The Economist on secondary market for hedge funds

Trading hedge funds

Online matchmaking

Aug 4th 2005 | NEW YORK
From The Economist print edition

A new way for alternative investments to find new owners FOR those who fancy tucking a few million dollars into a select hedge fund, classified ads in newspapers will not do. But Hedgebay, a tidy secondary market for stakes in hedge funds, just might. Hedgebay is a website where serious investors take part in an online auction, finding and selling rare and coveted hedge funds that are closed to new investors. It began as a niche market in 1999, but its volume tripled in 2003 and now grows at an annualised rate of 20%.

Hedgebay furnishes a web-based market without precedent in the murky world of hedge funds, and thus opens an illuminating window on to it. The site lists more than 600 hedge funds–offshore only, to keep the regulators happy. Hedgebay sorts them alphabetically and by strategy, and then invites registered (and carefully scrutinised) users to post offers and bids. After buyer and seller are introduced and come to settle on a price, Hedgebay oversees their transaction, handles the tricky paperwork and takes a cut of 1% or less. The manager of the fund that is changing hands retains the power to veto any sale.

Hedgebay is, in effect, marketing liquidity. Sellers who use the site avoid the lock-up periods during which they cannot sell their shares–which can be three years or more and are enforced by redemption fees. Even the most lenient funds tie up 90% of an investor’s assets for a month and the remaining 10% for much longer. Jared Herman, one of Hedgebay’s founders, estimates that the site’s average seller reclaims the balance of his assets two months earlier than he could ordinarily do.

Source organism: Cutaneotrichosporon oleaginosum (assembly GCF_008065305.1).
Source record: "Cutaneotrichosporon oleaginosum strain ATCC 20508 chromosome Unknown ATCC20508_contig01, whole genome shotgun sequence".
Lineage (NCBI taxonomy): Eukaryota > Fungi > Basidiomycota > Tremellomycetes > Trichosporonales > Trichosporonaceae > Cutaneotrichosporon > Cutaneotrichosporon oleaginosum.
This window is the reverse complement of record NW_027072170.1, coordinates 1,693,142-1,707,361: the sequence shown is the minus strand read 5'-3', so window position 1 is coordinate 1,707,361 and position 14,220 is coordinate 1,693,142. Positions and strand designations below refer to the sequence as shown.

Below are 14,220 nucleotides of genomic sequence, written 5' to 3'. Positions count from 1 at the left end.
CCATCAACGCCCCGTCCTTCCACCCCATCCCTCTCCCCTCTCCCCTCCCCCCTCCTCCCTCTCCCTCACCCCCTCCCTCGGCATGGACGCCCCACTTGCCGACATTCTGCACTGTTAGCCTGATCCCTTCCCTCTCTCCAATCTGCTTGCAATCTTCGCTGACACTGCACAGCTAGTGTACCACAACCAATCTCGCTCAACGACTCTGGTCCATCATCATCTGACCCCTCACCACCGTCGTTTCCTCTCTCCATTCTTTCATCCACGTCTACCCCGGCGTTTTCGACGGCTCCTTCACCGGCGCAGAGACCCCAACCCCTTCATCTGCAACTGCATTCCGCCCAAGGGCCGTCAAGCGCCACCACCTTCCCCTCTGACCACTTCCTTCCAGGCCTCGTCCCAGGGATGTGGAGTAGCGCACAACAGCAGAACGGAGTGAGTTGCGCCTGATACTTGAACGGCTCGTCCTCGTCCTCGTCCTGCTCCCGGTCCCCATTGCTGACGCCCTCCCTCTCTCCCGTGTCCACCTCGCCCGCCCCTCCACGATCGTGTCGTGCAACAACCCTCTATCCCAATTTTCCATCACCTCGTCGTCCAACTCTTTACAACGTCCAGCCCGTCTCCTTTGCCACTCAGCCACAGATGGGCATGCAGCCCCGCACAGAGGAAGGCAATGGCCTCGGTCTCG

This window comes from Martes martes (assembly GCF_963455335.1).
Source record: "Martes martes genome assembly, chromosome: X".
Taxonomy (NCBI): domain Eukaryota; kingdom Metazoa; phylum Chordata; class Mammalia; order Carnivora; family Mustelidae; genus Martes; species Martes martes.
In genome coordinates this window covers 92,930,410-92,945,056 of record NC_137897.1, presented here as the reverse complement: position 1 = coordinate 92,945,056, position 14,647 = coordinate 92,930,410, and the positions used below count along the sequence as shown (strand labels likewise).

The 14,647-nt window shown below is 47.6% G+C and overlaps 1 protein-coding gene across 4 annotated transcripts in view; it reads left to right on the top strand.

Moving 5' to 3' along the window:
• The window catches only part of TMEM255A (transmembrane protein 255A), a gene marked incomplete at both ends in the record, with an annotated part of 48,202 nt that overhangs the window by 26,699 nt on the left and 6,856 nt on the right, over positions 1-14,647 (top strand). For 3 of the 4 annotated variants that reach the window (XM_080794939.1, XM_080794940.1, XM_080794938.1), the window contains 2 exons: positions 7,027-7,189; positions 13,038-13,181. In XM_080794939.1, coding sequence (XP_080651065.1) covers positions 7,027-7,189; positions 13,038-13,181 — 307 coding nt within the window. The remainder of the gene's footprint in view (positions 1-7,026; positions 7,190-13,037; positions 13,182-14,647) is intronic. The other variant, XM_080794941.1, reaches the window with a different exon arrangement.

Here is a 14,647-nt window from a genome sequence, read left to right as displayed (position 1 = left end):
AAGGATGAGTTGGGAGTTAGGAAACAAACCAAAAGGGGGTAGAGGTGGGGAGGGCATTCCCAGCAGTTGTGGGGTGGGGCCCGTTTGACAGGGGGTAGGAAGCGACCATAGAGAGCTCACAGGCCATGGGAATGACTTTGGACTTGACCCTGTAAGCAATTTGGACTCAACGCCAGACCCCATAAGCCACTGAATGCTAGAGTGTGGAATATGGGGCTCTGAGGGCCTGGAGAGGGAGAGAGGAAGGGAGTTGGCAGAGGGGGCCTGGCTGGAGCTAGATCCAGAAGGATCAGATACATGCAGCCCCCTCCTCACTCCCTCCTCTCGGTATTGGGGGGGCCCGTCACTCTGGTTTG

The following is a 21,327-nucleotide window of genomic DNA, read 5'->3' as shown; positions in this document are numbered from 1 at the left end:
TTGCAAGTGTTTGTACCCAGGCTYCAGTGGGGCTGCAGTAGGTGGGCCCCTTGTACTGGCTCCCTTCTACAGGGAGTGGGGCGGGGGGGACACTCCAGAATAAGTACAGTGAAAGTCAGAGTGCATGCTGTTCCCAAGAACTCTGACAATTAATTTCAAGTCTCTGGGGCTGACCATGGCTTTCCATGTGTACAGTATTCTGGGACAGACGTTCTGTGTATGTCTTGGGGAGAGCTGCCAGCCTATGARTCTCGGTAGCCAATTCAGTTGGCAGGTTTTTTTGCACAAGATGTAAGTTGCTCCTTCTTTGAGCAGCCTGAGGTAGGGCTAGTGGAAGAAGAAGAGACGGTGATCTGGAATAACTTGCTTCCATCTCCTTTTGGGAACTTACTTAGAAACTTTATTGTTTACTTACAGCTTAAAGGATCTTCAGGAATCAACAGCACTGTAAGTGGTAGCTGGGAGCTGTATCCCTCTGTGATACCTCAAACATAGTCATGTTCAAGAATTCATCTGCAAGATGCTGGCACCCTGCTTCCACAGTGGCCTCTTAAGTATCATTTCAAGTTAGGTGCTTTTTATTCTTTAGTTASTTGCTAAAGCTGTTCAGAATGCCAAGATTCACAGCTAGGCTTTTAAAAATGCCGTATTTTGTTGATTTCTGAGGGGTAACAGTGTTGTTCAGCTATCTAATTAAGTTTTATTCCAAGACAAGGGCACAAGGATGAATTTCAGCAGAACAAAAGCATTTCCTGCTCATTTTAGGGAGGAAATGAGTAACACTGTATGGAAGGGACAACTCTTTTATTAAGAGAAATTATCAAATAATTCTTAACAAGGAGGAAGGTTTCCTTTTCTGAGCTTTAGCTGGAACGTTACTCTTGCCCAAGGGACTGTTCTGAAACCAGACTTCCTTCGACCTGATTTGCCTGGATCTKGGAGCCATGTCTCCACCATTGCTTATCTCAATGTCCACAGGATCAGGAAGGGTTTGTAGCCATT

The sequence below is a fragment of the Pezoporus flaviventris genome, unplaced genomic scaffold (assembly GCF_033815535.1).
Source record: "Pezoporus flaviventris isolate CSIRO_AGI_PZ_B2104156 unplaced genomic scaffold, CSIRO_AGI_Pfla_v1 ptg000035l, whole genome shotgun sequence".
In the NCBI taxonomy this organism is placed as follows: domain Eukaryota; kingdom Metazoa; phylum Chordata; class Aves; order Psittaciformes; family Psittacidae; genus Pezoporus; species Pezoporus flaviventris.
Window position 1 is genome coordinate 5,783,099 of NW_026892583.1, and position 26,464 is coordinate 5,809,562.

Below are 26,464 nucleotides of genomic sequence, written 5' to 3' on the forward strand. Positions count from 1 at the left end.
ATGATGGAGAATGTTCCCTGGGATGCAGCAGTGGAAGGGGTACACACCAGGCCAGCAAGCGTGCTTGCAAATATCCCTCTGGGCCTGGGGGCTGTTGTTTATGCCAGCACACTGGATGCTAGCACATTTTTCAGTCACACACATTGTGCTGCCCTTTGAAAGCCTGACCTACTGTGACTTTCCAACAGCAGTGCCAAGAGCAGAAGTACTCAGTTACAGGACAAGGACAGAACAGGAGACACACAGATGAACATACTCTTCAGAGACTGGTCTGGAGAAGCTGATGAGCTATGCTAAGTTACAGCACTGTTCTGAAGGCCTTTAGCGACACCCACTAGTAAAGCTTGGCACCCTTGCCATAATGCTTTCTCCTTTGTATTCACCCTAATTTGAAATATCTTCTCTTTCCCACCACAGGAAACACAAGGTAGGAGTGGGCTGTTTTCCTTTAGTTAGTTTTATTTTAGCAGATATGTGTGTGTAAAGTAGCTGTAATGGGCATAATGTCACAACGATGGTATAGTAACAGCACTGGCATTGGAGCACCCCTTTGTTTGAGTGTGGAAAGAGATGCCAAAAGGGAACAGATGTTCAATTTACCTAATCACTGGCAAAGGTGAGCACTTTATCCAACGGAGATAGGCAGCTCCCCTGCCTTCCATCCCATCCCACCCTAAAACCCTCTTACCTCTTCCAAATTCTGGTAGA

Sellers may also rejoice in the fact that stakes in good closed funds tend to be worth more than their net asset value: 70% of sales on the site last month commanded a premium. Buyers are happy to spend their way into closed funds at a time when the supply of renowned managers has grown scarce. This year Hedgebay has seen about a dozen trades per month, at an average value of $3m-5m each. Most users are fund-of-hedge-fund managers and all are authorised to invest in offshore funds.

As a gauge of investor sentiment, Hedgebay’s listings, updated daily, can be revealing. In July, which saw the highest volume this year, funds employing long-short strategies (owning some assets outright while betting on the price of other assets to fall) attracted the highest premiums. Convertible arbitrage strategies have landed with a thud: some $61m-worth are for sale on Hedgebay against demand for only $17m-worth. A credit-arbitrage fund, hit especially hard by the junked ratings of General Motors and Ford, has $36m in shares marked for sale, most of them at a discount. By contrast, users have posted offers for $116m-worth of European long-short equity funds, mostly at a premium, against a supply of $22m.

Hedge funds are credited with using their high-grade and locked-up investors to bring greater liquidity to remote corners of the capital markets. But the investors’ own unslaked demand for liquidity makes Hedgebay an appealing market. Though such high-flying investments may look out of place on a web-based auction block, Hedgebay has every reason to expect its trade to keep growing.

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